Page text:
Bitcoin was released at a perfect time to challenge the centralized model in the financial industry, in the wake of the global financial crisis and the mega government bailout. Under the Bitcoin system, two parties without a trust relationship may confidently make Bitcoin payments directly to each other. This is remarkable because it offered, for the first time, a plausible alternative to solve the "trust" problem between payment parties without the need for an intermediary. While Bitcoin is originally intended for electronic payments, the underlying mechanism has the potential to be extended to a wide range of other financial transactions. That could mean eventually eliminating the roles played by all the different kinds of today's financial institutions, and at the extreme, even replacing the central bank-issued fiat currency altogether. That is why Bitcoin is seen as the starting point of a financial system revolution. Furthermore, the trend initiated by Bitcoin could spill over to a much broader spectrum of industries beyond the financial domain, and that is when society as a whole could experience a major transformative moment.
The Bitcoin system
The Bitcoin system consists of the Bitcoin itself, which is used as a currency, and a computer network system that processes all the Bitcoin exchange transactions. People often refer to it as a decentralized, peer-to-peer payment network. Both the terms "de-centralized" and "peer-to-peer" emphasize the fact that no third-party intermediary needs to be involved in the payment process. We call such a system "trustless" because people on the network do not have to trust each other or rely on a trusted third party to be able to conduct transactions.
Bitcoin currencies are created by the network of computers in the Bitcoin system following a set of computer cryptography-based rules and techniques. That is why Bitcoin is known as a cryptocurrency. Bitcoin is also a digital currency which means it does not have the physical form of our fiat currency like the dollar bills or penny coins. Instead, it exists only as a digital record. Bitcoin's digital record is stored in a ledger maintained by the network of computers in the Bitcoin system. If the ledger shows one bitcoin belongs to Alice, then Alice owns that one Bitcoin and can transfer that Bitcoin to other people as payments.
But how does the Bitcoin system creates a "trustless" environment for parties to conduct transactions directly? Let us go back to our earlier credit card example. Suppose Alice is the user and Bob is the store owner. Alice wants to buy goods from Bob. But now instead of paying via the trusted credit company, Alice will pay Bob directly in Bitcoin. The question for Alice is: if she paid Bob, how does she know Bob will not deny receiving payment despite actually having received it? The question for Bob is, how does he make sure that he has actually received valid payments from Alice?
The power of distributed ledger in the Bitcoin system
The core of Bitcoin's magic lies in a distributed ledger that records all the transactions that have ever taken place in the Bitcoin network since the genesis of Bitcoin. That includes the creation and transfer of all Bitcoins at all times. The system also makes sure that this ledger is shared and agreed upon by all the participating computers in the Bitcoin network. In other words, at any time there can be only one correct version of all confirmed Bitcoin transactions that ever happened in the entire Bitcoin's history. This way, every transaction is transparent and any tampering attempt could be detected by any computer in the network.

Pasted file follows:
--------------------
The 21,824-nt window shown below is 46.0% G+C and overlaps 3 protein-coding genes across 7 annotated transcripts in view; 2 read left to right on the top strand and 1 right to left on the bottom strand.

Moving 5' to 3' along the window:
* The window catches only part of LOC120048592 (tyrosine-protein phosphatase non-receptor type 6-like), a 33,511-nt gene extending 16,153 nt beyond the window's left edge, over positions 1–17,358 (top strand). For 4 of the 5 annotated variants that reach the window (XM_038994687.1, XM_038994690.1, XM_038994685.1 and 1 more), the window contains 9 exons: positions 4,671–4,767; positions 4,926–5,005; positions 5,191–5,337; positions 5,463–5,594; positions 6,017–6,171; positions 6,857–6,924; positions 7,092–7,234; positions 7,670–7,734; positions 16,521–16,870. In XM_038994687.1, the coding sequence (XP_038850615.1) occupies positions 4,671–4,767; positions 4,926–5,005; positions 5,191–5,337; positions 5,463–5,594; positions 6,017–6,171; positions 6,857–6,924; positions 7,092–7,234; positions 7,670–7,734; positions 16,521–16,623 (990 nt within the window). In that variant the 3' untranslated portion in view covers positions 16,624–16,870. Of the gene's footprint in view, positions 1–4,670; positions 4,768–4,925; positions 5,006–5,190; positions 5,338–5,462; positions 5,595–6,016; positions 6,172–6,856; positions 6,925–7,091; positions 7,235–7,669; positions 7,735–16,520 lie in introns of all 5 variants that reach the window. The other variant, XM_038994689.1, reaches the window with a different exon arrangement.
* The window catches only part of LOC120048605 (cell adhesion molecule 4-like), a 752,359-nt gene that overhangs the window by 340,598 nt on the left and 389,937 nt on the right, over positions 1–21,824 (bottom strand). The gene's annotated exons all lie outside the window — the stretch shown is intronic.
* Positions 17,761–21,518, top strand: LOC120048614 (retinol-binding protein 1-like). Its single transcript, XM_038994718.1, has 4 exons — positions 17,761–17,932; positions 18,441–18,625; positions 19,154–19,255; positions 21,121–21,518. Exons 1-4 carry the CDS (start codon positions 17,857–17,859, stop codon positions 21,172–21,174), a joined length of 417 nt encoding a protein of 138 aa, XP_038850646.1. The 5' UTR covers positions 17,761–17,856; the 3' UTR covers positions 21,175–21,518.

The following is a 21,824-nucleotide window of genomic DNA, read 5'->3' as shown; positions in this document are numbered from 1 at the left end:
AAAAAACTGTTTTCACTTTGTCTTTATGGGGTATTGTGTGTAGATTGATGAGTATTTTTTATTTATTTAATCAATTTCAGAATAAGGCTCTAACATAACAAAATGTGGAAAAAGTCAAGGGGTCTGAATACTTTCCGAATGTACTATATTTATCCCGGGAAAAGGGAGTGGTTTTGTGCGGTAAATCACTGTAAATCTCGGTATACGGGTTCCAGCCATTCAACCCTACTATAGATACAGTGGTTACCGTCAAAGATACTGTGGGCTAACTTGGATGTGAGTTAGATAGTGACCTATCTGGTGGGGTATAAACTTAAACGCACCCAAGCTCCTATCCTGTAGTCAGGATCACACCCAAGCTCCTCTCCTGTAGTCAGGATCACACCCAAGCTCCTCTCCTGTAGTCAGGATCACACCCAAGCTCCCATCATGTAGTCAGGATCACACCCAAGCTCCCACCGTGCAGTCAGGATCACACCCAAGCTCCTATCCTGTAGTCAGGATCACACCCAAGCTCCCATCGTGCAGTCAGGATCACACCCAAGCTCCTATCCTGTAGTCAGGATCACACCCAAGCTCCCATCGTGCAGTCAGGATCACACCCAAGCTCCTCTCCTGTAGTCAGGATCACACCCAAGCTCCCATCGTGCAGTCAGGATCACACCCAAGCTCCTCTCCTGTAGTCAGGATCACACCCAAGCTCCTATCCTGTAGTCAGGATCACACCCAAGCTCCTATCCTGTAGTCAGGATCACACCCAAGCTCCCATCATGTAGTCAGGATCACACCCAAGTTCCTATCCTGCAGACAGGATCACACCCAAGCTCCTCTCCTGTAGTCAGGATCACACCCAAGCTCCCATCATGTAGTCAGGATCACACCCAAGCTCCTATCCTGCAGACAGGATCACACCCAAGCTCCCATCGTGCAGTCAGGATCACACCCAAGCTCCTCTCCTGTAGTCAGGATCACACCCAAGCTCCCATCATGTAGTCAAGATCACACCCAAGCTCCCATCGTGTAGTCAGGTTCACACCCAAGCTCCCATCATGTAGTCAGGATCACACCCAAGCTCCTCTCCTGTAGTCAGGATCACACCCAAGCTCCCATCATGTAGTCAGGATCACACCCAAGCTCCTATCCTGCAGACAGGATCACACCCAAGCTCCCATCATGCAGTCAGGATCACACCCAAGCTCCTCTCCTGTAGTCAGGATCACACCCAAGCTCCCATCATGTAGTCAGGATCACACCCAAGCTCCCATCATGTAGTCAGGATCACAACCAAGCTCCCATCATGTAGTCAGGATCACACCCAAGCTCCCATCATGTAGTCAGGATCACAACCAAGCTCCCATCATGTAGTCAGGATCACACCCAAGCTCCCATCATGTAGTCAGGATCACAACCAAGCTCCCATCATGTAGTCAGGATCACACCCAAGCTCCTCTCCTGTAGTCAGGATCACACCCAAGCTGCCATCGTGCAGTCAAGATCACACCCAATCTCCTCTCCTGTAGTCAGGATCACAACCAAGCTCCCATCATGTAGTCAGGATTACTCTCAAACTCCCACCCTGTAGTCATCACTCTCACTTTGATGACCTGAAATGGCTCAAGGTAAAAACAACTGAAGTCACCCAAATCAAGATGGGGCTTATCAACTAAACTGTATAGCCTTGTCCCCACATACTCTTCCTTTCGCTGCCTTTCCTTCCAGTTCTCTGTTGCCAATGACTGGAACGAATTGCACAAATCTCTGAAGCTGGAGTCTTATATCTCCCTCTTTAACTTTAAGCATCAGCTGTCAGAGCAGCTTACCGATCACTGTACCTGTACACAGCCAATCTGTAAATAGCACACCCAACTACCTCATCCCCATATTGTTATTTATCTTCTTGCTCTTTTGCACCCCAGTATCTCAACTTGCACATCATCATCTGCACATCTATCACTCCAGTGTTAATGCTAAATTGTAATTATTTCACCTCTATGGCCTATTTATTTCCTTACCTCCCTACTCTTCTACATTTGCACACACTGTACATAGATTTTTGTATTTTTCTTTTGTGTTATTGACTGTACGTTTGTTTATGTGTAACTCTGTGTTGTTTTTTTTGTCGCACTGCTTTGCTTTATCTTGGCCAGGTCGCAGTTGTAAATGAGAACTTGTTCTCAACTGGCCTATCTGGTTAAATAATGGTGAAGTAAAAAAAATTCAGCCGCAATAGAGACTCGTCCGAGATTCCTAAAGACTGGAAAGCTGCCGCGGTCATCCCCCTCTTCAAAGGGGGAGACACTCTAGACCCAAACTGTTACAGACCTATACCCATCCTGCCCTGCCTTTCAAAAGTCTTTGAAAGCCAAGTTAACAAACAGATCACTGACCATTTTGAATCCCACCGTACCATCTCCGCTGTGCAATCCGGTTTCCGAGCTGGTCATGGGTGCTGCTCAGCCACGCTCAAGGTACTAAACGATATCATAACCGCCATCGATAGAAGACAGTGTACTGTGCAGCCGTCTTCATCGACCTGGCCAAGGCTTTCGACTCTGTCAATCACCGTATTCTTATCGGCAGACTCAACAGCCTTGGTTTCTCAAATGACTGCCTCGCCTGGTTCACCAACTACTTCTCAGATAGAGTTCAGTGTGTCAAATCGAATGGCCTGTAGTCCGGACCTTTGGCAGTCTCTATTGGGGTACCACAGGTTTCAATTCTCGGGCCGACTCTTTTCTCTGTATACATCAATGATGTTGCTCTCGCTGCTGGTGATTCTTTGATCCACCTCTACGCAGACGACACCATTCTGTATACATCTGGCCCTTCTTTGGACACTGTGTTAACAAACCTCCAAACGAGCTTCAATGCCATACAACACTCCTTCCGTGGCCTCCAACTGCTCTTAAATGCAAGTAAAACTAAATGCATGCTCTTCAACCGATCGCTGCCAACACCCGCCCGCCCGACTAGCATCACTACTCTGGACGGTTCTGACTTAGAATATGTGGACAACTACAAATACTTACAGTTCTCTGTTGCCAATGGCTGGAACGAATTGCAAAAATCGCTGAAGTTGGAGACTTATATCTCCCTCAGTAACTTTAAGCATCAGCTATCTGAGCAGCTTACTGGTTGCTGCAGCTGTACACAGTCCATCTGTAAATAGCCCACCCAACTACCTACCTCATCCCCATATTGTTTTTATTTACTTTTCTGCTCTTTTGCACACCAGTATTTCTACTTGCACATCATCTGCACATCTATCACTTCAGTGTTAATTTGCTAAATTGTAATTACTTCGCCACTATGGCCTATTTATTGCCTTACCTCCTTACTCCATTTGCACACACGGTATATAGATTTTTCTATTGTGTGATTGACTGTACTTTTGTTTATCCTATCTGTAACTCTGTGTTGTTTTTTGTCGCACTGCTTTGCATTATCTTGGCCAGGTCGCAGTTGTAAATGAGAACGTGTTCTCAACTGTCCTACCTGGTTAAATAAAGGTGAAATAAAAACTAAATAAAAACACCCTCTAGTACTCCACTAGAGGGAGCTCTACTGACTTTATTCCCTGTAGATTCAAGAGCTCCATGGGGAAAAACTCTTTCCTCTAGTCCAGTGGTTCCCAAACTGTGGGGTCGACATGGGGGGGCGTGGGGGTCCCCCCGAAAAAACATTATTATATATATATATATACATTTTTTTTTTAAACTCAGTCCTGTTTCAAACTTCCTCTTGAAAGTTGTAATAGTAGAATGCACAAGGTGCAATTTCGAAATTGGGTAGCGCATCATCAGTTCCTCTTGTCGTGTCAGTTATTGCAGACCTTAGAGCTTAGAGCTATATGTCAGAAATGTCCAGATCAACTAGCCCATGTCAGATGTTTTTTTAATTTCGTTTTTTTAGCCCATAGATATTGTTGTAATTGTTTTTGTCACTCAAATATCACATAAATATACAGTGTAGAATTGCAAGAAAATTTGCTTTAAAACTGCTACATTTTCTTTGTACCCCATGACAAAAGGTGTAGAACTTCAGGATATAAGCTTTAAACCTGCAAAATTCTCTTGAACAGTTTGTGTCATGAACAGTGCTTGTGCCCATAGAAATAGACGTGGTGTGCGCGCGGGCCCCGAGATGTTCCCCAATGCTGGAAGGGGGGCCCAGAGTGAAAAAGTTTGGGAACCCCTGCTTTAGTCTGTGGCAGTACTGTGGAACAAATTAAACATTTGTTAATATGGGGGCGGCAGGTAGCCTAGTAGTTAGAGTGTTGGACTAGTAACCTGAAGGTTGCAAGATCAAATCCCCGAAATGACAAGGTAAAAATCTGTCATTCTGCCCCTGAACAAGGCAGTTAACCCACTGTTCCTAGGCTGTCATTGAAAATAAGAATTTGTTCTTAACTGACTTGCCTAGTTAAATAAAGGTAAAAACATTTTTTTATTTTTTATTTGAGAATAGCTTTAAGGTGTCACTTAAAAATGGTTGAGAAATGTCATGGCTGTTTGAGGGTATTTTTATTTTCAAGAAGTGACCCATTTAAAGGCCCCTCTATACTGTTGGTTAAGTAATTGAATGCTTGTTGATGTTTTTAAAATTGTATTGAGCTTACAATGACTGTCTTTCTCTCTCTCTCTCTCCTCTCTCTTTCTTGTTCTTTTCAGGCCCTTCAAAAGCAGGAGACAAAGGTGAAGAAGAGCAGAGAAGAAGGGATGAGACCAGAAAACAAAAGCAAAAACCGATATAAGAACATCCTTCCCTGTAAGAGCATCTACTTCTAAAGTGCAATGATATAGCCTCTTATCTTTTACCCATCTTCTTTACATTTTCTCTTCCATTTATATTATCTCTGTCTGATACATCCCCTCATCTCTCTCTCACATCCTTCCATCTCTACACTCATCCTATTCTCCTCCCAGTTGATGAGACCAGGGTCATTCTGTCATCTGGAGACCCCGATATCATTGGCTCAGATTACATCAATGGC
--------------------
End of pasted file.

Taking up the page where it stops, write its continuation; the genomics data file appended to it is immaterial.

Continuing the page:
Now let's look at how the distributed ledger solves the problem Alice and Bob faced earlier. In the Bitcoin network, Alice and Bob both have cryptography-based digital wallets that store their Bitcoins. Each wallet has a secret key. Only Alice and Bob know the secret key to their own wallets, and that is the only proof that they own the respective wallet. Each wallet also has an address that is public and used to send or receive Bitcoins. If Alice wants to send one Bitcoin to Bob, she needs to first make sure she has at least one Bitcoin in her wallet (e.g., she likely bought it from an exchange or received it from someone else). Then she can initiate a transfer of one Bitcoin from her wallet address to Bob's wallet address. To the Bitcoin network, this transaction essentially means that the Bitcoin balance in Alice's wallet should be subtracted by one, and consequently, the Bitcoin balance in Bob's wallet should be incremented by one. That is what needs to be updated on Bitcoin's public ledger of transactions. This update needs to be propagated to enough computers in the network, at which point this transaction is considered confirmed by the system. From that time on, everyone in the network will know that one Bitcoin has been transferred from Alice's wallet to Bob's wallet. Therefore, Bob cannot claim he did not receive the Bitcoin - the distributed ledger at every computer can prove he has it in his wallet address. On the other hand, if Alice did not send the Bitcoin, Bob can easily prove it because the distributed ledger does not show that transaction to Bob's wallet address.
It should be noted that we made a number of simplifications on the above example. For instance, in reality, there is a small amount of network processing fees that need to be deducted during a transaction. Also, the distributed ledger only records Alice and Bob's wallet address, which typically contains a random list of numbers and characters. The public only sees a transaction that occurred between two wallet addresses, not the identities of people owning those addresses. Therefore the records on the blockchain are pseudo-anonymous although everyone can see them.